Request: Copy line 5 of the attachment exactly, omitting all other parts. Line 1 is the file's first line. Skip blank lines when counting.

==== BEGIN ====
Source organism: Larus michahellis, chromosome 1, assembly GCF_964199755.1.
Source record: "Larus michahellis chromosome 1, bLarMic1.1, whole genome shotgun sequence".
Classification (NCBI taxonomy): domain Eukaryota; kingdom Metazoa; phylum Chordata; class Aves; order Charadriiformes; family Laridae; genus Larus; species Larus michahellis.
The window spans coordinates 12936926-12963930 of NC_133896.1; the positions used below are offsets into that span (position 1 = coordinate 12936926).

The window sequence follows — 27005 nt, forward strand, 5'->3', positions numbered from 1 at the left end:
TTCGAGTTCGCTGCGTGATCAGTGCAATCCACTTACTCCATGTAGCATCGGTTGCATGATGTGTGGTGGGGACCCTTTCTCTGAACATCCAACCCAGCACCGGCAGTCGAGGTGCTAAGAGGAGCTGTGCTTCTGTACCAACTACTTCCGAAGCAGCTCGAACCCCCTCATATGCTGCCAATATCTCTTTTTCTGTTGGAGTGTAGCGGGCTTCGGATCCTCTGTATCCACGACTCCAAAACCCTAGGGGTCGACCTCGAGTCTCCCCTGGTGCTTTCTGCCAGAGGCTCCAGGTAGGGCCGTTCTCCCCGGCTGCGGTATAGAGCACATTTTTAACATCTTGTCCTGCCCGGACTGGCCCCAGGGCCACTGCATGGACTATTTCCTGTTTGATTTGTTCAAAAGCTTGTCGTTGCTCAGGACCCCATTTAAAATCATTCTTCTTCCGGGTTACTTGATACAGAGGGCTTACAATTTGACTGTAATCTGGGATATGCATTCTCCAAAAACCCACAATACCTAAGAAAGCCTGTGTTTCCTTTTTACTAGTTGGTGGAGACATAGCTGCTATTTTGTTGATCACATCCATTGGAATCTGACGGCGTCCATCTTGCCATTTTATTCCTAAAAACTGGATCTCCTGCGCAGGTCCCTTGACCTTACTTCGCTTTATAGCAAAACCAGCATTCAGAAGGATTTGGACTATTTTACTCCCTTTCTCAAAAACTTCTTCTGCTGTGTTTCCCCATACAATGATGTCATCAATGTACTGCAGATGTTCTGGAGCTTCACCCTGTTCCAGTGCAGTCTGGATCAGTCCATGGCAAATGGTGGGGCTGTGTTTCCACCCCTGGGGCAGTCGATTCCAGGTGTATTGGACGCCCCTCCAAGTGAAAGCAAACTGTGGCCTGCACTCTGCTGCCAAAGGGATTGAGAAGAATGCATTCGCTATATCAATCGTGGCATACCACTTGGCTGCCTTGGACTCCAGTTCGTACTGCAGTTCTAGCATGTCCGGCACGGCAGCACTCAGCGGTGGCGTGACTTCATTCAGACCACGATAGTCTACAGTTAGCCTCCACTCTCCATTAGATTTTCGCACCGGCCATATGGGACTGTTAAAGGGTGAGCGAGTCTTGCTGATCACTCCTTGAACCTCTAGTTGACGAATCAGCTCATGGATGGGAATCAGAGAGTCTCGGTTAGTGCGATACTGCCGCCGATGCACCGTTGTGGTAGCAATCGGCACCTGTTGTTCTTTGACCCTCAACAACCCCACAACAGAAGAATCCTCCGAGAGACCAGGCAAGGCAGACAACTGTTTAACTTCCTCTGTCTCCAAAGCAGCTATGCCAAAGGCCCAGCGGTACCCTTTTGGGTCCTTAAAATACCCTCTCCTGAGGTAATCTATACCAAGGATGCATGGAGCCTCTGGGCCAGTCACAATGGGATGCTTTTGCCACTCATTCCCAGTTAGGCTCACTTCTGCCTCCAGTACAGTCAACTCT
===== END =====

The window sequence follows — 27005 nt, forward strand, 5'->3', positions numbered from 1 at the left end: